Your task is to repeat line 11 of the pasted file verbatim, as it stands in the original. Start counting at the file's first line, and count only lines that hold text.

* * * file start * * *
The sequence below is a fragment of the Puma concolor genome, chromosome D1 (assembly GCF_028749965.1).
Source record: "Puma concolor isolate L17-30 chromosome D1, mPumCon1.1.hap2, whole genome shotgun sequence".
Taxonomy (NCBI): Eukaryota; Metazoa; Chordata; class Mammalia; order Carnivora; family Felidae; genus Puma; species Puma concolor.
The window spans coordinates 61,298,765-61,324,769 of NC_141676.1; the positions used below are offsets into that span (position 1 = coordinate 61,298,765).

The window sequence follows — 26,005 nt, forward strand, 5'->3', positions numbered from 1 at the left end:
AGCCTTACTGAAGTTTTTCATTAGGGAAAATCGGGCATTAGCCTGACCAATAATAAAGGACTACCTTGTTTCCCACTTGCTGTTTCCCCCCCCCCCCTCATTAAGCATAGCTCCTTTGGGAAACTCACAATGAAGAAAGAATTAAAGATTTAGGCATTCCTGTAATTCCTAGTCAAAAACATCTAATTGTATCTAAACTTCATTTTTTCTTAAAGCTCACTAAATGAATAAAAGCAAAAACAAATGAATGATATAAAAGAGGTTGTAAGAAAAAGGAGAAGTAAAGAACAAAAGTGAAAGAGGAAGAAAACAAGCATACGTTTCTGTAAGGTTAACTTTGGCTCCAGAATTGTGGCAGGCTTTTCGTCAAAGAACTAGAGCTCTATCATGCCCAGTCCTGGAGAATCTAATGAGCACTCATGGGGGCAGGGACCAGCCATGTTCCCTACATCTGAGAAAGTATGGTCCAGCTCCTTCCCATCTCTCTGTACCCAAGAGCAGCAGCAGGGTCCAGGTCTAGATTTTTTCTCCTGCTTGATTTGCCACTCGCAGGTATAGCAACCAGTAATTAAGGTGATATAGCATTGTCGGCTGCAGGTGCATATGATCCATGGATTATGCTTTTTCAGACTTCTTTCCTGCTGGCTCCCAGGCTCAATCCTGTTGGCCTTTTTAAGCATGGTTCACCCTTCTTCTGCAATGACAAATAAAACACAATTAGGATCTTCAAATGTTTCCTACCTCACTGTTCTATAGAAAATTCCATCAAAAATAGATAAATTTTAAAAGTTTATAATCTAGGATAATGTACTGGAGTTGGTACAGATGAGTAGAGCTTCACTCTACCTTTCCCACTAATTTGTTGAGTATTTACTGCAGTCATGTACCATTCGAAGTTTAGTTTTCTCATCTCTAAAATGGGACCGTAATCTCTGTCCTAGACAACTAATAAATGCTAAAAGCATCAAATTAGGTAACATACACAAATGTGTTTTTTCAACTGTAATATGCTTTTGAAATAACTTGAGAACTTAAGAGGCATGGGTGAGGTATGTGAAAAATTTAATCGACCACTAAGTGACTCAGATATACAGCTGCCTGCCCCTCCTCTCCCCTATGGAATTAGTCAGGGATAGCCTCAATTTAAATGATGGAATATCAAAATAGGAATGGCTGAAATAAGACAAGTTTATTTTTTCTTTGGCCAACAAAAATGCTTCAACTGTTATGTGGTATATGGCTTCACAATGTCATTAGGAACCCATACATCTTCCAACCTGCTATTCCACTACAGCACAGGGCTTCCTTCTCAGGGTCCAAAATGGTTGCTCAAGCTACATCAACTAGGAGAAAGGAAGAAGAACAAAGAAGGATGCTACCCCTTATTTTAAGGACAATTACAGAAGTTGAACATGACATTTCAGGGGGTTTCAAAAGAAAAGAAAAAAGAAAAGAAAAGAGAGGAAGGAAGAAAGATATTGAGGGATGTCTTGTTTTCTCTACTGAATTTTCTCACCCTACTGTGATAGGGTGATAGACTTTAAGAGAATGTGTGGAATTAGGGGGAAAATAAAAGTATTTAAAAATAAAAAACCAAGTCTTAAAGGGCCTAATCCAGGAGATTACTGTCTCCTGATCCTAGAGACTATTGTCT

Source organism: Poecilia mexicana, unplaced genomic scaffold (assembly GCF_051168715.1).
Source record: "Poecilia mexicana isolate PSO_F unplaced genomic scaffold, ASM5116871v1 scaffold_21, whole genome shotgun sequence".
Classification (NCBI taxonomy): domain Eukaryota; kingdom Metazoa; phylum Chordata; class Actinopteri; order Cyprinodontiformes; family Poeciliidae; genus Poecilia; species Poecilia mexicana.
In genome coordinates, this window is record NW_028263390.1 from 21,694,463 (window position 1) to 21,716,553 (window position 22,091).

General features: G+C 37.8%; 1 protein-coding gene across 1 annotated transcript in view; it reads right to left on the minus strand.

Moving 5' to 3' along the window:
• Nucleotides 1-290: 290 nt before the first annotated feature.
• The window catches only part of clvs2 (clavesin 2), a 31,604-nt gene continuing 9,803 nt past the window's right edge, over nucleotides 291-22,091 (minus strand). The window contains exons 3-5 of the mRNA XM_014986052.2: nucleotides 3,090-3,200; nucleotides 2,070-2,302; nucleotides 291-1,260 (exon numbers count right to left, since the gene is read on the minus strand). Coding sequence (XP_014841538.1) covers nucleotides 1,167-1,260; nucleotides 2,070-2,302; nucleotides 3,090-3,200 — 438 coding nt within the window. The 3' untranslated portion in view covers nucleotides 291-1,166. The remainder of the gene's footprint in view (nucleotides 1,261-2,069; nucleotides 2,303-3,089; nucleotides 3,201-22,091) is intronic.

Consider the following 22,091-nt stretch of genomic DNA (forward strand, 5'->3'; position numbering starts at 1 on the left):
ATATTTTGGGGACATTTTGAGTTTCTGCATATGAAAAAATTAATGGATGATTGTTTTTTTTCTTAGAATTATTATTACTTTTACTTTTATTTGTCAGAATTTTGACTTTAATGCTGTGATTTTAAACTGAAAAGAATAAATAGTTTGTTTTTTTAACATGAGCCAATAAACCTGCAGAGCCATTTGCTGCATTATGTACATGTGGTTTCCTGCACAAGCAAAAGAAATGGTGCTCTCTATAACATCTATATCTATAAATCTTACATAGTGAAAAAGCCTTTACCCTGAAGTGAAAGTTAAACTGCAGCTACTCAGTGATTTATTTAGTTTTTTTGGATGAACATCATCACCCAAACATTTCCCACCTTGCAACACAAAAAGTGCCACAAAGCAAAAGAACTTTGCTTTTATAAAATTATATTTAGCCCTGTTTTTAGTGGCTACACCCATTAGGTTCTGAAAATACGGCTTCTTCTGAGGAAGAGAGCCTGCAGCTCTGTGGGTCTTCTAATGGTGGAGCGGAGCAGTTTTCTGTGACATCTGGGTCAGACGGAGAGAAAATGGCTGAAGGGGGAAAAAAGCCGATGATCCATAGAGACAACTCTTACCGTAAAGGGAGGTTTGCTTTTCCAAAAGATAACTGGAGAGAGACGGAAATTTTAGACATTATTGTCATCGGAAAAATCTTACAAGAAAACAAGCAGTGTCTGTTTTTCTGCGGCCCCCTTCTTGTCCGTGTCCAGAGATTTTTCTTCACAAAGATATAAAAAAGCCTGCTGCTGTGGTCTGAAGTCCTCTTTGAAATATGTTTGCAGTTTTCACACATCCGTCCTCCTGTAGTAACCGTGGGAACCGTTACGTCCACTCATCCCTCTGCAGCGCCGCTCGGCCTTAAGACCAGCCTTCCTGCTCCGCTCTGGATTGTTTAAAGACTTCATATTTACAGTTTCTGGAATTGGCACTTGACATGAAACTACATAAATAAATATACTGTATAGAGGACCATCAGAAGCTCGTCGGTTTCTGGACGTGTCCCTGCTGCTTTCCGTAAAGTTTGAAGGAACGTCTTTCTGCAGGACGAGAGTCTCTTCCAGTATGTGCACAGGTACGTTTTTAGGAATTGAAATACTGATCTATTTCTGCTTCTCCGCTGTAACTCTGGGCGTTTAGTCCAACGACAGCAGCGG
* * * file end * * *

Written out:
General features: G+C 37.8%; 1 protein-coding gene across 1 annotated transcript in view; it reads right to left on the minus strand.